I based Millennium off of the work of Pérotin, one of the European composers of the Notre Dame School from the twelfth and thirteenth centuries. I chose this style of polyphonic composition to work with because I am fascinated with the freedom Pérotin employs in his organa quadrupla (Viderunt Omnes and Sederunt Principes). Both of these major vocal compositions were written in celebration of Christmas Day as embellishments of Gregorian chants of the same name. They were the first in recorded history of their kind – music with four distinct voices in harmony. I found the fluidity of the music extremely satisfying; the voices cross over each other wherever Pérotin likes, weaving around in a tight formation like a flock of birds. When the voices brush up in close proximity, they generate gentle dissonances that satisfyingly resolve. Pérotin’s mastery of this freedom and breaking the boundary of adding multiple new voices in harmony earned him the title by his contemporaries “Magister Perotinus” or “Pérotin the Master.”

I chose to adapt the chant from Viderunt Omnes and Pérotin’s original material itself in the composition. The solo bass trombone begins in measure 5 with a motif based off of the opening of Viderunt Omnes. This motif persists throughout the entire composition, distinguished by an alteration of the 6th scale degree to add tension and color. I also include a quote of Pérotin’s embellishment of Sederunt Principes in measure 71, but I altered the rhythms to obscure the homorhythm of the original. I wrote this piece for trombone choir because I wanted to both continue Pérotin’s tradition of adding to Viderunt Omnes by adding more voices but also depart from Pérotin’s tradition by writing for instruments instead of vocalists. I also am heavily influenced by the harmonic language of twentieth and twenty-first centuries in jazz and classical styles, so I incorporated these techniques into my composition as another departure from the ars antiqua style of Pérotin’s.

I referred to the recordings of Viderunt Omnes and Sederunt Principes by the Hilliard Ensemble and Tonus Peregrinus, respectively. These recordings informed my composition because they inspired me to match the nuance in style in the ensembles’ interpretations. For example, the introduction to Millennium mirrors the “lightly separated” style of Viderunt Omnes as performed by the Hilliard Ensemble.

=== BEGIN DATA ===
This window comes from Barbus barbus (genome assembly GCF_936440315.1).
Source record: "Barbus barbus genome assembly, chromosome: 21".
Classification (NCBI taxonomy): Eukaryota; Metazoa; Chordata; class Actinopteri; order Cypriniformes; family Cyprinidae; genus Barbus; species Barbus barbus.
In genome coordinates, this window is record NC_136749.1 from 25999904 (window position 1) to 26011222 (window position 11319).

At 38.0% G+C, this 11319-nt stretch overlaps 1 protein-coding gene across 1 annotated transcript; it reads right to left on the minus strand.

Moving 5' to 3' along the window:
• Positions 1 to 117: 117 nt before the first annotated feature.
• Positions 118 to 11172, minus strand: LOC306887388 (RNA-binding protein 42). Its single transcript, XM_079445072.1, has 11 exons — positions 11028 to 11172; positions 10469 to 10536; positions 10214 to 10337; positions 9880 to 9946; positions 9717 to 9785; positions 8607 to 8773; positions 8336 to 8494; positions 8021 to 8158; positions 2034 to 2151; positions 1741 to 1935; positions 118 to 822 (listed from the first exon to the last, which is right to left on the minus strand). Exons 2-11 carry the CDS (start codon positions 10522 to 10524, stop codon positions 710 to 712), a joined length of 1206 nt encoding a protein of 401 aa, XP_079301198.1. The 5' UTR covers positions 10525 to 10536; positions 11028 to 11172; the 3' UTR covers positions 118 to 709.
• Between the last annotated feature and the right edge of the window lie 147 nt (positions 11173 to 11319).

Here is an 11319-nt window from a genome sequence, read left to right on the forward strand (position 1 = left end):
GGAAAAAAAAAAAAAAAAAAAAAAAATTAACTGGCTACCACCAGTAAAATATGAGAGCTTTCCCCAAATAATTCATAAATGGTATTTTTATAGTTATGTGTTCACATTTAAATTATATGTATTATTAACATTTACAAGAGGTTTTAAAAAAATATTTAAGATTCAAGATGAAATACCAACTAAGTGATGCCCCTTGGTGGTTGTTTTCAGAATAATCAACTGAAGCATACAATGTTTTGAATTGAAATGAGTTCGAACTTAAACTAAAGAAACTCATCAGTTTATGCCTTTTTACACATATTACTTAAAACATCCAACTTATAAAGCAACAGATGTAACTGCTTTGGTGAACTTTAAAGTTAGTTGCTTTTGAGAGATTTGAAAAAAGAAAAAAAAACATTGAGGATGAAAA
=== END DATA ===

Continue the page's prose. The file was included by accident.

One of the hardest challenges for writing “Millennium” was avoiding any accidental harmonic clichés that would orient the work in a certain time period. Pulitzer-prize winning composer Paul Moravec, who visited UT this past month, gave me this advice during his composition masterclass. He noted that at rehearsal letter E, I used chord progressions that brought up sounds of Broadway-style jazz – an unintended reference inconsistent with the rest of the piece. While I wanted my composition to reflect my personal brand of harmonic language, heavily influenced by jazz, I did not want to make any progressions that could sound like an anachronistic mistake. So, I changed the harmonic language in this passage by obscuring tonality, focusing on chromatic non-tonal voice-leading. This technique removed any resemblance to the ii-V-I progressions I used in the previous version. Also, breaking away from tonality in this section made the return to stable E-flat at rehearsal letter F more satisfying.

The most interesting part of writing this composition was preserving the unity of the work. I wanted every part to relate back to either the Gregorian chants themselves or the work of Pérotin. The most prominent motif, discussed above, is an elaboration of the E-flat major triad. The overall structure of the composition outlines this triad with large sections in E-flat major, G minor, and B-flat minor.

I chose the name “Millennium” because the Gregorian chants Pérotin based his works off of are considered to be at least a thousand years old. My goal is to propel this music to the best of my abilities a thousand years into the future. I also chose the name “Millennium” because the piece reminds me a bit of the soundtrack to Star Wars, a nod to the Millennium Falcon.

I chose to dedicate this piece to one of the first friends I made at UT, Bailey Sikorski. He recently lost a battle with a rare form of leukemia at the age of 21. Bailey had a passion for space and the future, and, being the incredibly driven student and role model he was for me, was already working with aerospace engineers at Lockheed Martin to design technology to go to Mars. Hopefully, with the help of this piece, Bailey can still get there. Rest in peace, Bailey.